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 Post subject: Re: Damian's system.
PostPosted: Nov 28th, '13, 05:57 
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Seriously, this cant be healthy.
Seriously, this cant be healthy.
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Damian wrote:
Ah yes, the Aquaponics for developing nations vs Aquaponics from a developed nation.

It boils down to the fact that I want 3000 other locals on my island to get involved would mean I have to design systems with components recycled from the food shipping and handling industry. We import 90% our food.

I would love to read the yellow guy got close to one once but don't have access to one would love to read what he has to say about AP for developing small island states. Even if it doesent mention this in detail any info I can get my hands on I will take what I can from it.

My aim is to get a average weeks pay for my labour from a solar powerd system that I don't have to dig holes in the ground for.
The thought of using recycled components to archive economic freedom is a slap in the face to the man, one I want to personally delevier.

I also like to talk AP, so keep those ideas coming, witch brings me to


So you are dismissing one of the premier aquaculture texts, its information and all technology used in the aquaculture industries of developed nations without even knowing what you are dismissing.

I am not saying you should use the technologies that are used in an intensive RAS such as liquid O2 or O2 concentrators or any of the other technology that is available to you when you have the captial to invest but you should understand why these technologies are used and the problems they solve so that you can solve the same problems with the materials you have at hand.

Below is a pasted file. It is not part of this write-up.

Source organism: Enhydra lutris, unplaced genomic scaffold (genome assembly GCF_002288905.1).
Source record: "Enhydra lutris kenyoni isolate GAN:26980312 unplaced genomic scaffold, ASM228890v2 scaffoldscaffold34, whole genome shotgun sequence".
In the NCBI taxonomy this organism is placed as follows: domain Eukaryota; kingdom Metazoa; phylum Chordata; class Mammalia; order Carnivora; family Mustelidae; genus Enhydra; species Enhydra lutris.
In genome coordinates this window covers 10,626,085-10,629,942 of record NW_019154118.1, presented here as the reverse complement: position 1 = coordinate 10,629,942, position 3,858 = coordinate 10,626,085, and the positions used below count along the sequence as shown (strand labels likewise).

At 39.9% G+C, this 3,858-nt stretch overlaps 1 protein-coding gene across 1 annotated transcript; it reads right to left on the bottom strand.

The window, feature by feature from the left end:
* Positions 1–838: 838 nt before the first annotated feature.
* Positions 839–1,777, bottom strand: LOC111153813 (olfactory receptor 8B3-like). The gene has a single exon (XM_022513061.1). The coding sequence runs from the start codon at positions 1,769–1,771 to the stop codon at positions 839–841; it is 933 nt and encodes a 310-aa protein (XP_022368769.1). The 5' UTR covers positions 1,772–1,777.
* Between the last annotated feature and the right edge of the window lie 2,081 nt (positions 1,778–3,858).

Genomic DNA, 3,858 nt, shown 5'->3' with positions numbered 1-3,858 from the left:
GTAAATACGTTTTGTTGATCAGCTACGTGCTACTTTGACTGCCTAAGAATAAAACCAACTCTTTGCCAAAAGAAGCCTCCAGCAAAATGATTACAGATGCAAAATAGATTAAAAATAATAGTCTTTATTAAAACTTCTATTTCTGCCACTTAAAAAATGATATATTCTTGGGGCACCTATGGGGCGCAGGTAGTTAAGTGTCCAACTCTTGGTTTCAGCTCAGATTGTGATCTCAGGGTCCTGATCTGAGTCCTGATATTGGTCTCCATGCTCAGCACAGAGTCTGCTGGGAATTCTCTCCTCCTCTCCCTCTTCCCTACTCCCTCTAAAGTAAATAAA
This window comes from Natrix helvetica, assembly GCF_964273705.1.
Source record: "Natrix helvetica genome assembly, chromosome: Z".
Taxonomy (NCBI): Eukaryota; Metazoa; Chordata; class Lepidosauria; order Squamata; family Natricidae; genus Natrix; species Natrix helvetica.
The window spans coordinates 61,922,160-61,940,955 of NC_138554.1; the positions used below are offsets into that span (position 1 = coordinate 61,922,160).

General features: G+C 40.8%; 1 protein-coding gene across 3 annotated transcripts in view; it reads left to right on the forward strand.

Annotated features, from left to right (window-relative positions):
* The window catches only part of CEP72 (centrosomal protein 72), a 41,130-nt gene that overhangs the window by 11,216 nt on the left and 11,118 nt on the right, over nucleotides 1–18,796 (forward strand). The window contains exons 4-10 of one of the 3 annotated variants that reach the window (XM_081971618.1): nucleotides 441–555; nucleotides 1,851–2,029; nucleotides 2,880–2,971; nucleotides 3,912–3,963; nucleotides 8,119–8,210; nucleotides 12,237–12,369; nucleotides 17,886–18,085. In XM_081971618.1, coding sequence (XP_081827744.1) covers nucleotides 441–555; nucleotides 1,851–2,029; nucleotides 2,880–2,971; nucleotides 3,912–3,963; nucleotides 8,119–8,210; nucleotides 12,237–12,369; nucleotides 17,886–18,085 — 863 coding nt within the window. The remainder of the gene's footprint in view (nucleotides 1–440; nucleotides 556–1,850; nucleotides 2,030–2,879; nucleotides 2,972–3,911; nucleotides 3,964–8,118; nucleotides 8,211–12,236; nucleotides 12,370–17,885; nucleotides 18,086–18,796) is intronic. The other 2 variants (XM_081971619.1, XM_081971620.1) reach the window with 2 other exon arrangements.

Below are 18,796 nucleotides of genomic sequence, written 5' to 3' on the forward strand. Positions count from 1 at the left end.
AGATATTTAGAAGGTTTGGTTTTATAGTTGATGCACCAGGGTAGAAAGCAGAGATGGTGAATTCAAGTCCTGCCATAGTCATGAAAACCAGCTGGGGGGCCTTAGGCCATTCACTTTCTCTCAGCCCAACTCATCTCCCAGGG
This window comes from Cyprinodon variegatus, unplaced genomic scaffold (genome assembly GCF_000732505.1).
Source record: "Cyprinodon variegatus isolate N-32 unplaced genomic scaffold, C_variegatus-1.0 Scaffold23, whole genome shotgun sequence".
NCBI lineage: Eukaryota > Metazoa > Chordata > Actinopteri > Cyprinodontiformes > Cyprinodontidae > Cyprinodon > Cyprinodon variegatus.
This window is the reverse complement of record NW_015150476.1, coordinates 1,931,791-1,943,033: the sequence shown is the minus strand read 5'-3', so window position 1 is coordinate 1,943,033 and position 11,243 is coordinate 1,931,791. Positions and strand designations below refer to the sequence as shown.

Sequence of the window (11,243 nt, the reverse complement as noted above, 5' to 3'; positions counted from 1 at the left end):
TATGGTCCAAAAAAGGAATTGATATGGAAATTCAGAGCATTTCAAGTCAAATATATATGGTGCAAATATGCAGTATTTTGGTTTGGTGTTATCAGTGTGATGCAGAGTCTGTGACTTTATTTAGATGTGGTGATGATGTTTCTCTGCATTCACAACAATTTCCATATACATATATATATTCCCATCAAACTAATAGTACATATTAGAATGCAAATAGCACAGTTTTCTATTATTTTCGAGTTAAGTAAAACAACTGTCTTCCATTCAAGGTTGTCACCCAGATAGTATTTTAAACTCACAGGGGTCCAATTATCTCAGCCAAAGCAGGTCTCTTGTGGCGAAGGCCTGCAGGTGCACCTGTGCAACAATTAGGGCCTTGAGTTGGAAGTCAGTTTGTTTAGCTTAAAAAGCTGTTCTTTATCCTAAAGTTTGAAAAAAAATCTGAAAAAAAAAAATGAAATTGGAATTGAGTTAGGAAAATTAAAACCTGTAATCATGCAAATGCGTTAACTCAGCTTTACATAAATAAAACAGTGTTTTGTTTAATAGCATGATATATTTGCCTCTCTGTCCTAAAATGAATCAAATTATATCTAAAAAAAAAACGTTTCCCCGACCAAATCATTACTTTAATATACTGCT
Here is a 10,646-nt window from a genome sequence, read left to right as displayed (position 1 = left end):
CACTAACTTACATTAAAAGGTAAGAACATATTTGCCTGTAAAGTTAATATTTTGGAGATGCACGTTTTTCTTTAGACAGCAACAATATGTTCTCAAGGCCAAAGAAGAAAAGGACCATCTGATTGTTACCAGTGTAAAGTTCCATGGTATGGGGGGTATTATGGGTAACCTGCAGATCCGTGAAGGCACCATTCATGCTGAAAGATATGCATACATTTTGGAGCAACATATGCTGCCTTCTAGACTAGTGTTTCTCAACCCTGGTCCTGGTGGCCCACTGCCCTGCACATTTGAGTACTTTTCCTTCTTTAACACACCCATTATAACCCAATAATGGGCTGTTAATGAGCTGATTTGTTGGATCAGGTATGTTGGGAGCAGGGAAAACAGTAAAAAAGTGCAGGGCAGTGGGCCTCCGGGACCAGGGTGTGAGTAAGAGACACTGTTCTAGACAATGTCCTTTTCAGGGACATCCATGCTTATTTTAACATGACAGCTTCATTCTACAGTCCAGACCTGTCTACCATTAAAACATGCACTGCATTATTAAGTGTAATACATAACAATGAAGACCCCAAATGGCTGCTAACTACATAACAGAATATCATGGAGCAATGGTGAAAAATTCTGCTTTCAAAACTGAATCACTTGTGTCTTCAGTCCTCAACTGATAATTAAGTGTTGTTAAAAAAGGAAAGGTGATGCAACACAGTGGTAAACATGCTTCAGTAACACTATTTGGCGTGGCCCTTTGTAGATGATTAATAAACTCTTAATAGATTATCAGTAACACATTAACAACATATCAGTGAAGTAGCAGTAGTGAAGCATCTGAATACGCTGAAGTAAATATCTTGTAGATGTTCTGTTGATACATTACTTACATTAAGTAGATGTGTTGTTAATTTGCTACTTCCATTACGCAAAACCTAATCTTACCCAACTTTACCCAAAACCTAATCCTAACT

This is more important for you than it is to me. I can go to Oxyguard for example and say I want on oxygen monitoring and control system that will support this production capacity for this amount of fish pa. It is not crucial that I understand how it works because if I want to I can just buy it off the shelf. Now by understanding how these systems work I can build an O2 monitoring and control system much cheaper than Oxyguard will supply one and while I save capital its more work, effort and I have the responsibility that it works. Where as you don't know what you are doing and think that you can get away with not knowing what you are doing.

Pricisely because you have limited capital, because you have limited technological options available to you, because you live on an island isolated from mainland resources it is more important that you understand the concepts involved.

Ryan with all his growing expertise stills gets outside advice and support for things like water testing for example. You on the other hand will have to do it all. Which means your education and capabilities need to match or exceed someone who has the advantage of living in a developed nation.

A lot of what you need to know is only going to come to you through experience but you will exceed a lot faster with a better education as a foundation. The same goes for NA with limited capital, technological resources and India's notorious unstable power network you guys need to know what you are doing so that you may find solutions to the problems that you face in your areas with the materials, resource and expertise available to you in your area.

I can assure you I spend a lot of time looking at low tech solutions for a variety of problems in the agricultural and energy sectors in developing nations so that I can apply those solutions to what I do in a developed nation. Even if they are not applicable they improve my understanding so that I can develop or adapt my own solutions here in a developed nation. I can not understand why you don't have a similar attitude.

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 Post subject: Re: Damian's system.
PostPosted: Nov 28th, '13, 06:03 
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This the book you mean?

http://www.amazon.com/s?ie=UTF8&field-a ... %20Timmons


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 Post subject: Re: Damian's system.
PostPosted: Nov 28th, '13, 06:18 
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Seriously, this cant be healthy.
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RupertofOZ wrote:
The concept... and potential for aquaponics to be "commercially" viable as an alternate food production methodology..